seniors (49 percent) received interest from assets held in bonds,
treasury notes, IRAs, certificates of deposit, and interest-bearing
savings and checking accounts in 2010, while only 19 percent of
retirees received dividend payments from stock holdings and mutual
fund shares. Real estate property income came in near the 9 percent
level. It may be a bit harder to keep up with tenants' demands as
one gets older, so I'm not surprised that real estate is not a huge
factor for retirement income. Obviously, there is definitely room
to grow in the dividend income area, especially with record-low
interest rates continuing to deplete many savers' holdings.
With inflation always pecking away at your buying power, you
need to go beyond the "safety" of essentially zero returns in the
banking options mentioned above. Quality dividend plays are able to
continue to grow profits in times of higher inflation, and then
pass them on to shareholders, allowing many to keep up with
inflation. Whether you are of retirement age or not, you must
consider this information pertinent to planning your future income
Don't Run out of Money
I often get asked about the best ways people can maintain their
current lifestyle when as they approach retirement. The big thing
to remember later in life is to never put yourself in a position
where you have to roll the dice in order to make ends meet. You
need a fairly conservative investing and spending plan.
Getting into a habit of buying income-producing assets is
critical. Try to generate as many sources of income as possible,
whether through dividend stock investing, real estate with positive
cash flow, and perhaps the idea of "buying a job" if you need even
more. "Buying a job" refers to working for yourself if your health
allows it (and even if you have physical restraints you will have
options). You can consider buying a franchise business, which many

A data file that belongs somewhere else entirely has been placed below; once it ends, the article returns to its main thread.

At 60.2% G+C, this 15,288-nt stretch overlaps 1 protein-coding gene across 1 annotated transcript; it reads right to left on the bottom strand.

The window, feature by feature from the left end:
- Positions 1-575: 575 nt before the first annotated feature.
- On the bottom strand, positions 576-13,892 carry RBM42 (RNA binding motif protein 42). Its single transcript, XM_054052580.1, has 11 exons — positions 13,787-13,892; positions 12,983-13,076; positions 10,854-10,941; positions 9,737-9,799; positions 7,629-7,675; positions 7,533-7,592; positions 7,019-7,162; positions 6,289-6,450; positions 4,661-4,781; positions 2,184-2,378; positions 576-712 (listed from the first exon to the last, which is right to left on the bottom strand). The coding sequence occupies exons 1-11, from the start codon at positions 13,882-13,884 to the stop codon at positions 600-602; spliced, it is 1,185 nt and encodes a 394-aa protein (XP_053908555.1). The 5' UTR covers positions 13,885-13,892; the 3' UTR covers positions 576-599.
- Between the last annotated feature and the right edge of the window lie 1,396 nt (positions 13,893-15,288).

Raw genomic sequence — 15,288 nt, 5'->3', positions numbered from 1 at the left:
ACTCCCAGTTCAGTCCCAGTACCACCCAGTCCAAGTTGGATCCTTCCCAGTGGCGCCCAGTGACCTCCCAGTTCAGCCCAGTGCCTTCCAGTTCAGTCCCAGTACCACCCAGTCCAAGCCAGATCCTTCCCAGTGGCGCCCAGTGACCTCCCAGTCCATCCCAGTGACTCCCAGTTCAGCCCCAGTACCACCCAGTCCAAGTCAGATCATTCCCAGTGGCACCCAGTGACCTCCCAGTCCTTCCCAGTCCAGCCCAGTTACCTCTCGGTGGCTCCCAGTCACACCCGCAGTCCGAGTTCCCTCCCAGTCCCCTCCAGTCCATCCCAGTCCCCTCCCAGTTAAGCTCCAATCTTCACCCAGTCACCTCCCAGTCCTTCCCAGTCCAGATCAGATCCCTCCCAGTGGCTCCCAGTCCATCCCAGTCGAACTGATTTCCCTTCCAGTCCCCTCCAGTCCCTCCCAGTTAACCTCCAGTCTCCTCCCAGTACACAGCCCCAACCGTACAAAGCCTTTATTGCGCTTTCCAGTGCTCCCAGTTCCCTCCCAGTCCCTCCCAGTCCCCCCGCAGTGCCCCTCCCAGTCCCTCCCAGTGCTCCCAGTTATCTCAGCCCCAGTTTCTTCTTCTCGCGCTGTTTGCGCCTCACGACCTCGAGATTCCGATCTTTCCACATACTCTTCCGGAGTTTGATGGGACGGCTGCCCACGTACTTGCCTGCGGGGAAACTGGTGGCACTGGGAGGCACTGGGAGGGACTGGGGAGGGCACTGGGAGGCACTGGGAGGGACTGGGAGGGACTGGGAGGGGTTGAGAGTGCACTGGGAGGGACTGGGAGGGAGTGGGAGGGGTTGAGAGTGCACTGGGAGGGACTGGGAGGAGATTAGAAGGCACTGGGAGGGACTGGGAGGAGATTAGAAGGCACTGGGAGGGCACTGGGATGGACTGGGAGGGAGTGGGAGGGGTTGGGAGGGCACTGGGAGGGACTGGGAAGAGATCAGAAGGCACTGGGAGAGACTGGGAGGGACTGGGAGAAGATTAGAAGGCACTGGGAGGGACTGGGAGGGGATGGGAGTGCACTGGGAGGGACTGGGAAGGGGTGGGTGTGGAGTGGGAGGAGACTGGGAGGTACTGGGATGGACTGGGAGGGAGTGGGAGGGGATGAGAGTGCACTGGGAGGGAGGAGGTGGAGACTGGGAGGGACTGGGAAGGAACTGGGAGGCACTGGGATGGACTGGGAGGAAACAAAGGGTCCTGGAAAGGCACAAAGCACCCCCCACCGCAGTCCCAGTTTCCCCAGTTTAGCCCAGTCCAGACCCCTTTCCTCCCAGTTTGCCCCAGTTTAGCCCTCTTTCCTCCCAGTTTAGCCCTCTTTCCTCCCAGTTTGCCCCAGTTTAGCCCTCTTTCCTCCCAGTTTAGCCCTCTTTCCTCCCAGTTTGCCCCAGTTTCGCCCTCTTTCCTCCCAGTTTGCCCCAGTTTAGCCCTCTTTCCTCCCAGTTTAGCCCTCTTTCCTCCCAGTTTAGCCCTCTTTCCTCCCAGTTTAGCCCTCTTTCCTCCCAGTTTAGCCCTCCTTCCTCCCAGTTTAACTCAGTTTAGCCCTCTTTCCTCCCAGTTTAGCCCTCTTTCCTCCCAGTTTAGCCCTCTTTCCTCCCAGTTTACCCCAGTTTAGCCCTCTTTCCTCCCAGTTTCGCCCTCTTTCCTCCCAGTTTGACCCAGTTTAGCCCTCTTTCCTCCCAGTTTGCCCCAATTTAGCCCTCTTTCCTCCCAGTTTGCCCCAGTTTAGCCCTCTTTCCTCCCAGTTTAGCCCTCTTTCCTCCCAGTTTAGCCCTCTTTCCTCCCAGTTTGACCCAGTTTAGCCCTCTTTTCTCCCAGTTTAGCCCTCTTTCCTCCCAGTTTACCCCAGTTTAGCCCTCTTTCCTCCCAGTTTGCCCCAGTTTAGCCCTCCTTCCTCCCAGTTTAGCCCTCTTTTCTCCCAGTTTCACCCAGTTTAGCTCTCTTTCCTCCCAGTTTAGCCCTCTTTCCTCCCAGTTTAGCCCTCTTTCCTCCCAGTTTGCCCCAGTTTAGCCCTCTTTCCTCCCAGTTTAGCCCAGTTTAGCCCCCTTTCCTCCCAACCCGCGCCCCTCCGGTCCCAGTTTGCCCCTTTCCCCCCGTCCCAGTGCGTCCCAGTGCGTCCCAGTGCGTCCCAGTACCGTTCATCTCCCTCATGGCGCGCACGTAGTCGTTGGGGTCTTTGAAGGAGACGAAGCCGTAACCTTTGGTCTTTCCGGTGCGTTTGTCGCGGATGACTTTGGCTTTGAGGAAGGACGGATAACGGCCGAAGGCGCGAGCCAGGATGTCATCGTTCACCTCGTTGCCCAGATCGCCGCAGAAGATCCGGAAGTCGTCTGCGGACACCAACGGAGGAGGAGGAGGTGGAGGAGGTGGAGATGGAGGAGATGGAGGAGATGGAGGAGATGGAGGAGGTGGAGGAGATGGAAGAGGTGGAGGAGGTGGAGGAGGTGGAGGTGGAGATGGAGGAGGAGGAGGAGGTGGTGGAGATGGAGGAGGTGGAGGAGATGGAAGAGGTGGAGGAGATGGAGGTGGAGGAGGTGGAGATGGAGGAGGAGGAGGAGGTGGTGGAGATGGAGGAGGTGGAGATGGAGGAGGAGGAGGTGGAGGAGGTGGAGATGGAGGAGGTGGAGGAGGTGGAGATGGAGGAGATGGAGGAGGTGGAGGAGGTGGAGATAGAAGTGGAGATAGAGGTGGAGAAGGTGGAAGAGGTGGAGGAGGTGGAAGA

older individuals have shown tremendous interest in. Recent data
from those attending franchise expos show those 50 and older make
up nearly 25% of the audience.
Of course, buying a franchise means financial hoops to jump
through. Generally speaking, the more established the franchise,
the more money in terms of a down payment you'll be expected to
come up with. Just a simple Google search for "franchise
opportunities" will present you with plenty of information to chew
With the employment situation being as tricky as it has ever
been, the idea of "buying a job" isn't as peculiar as it may sound.
You can file this strategy under "investing in yourself." Just make
sure you are prepared to work hard, and do your homework before
jumping into anything. Finally, factor on building your nest egg to
a point where you can either pass the business on to someone in the
family or sell it outright.
So as you get older, the number one rule to remember is not to
run out of money. Plan wisely and bet on living a lot longer than
you think. Stay as active as you can, and don't get too caught up
in the endless media coverage of every little movement in the
New MLP Report Just Released!
The Essentials of Investing in MLPs
, we outline the do's and don'ts of investing in high-yield Master
Limited Partnerships (MLPs). Our exclusive new MLP report outlines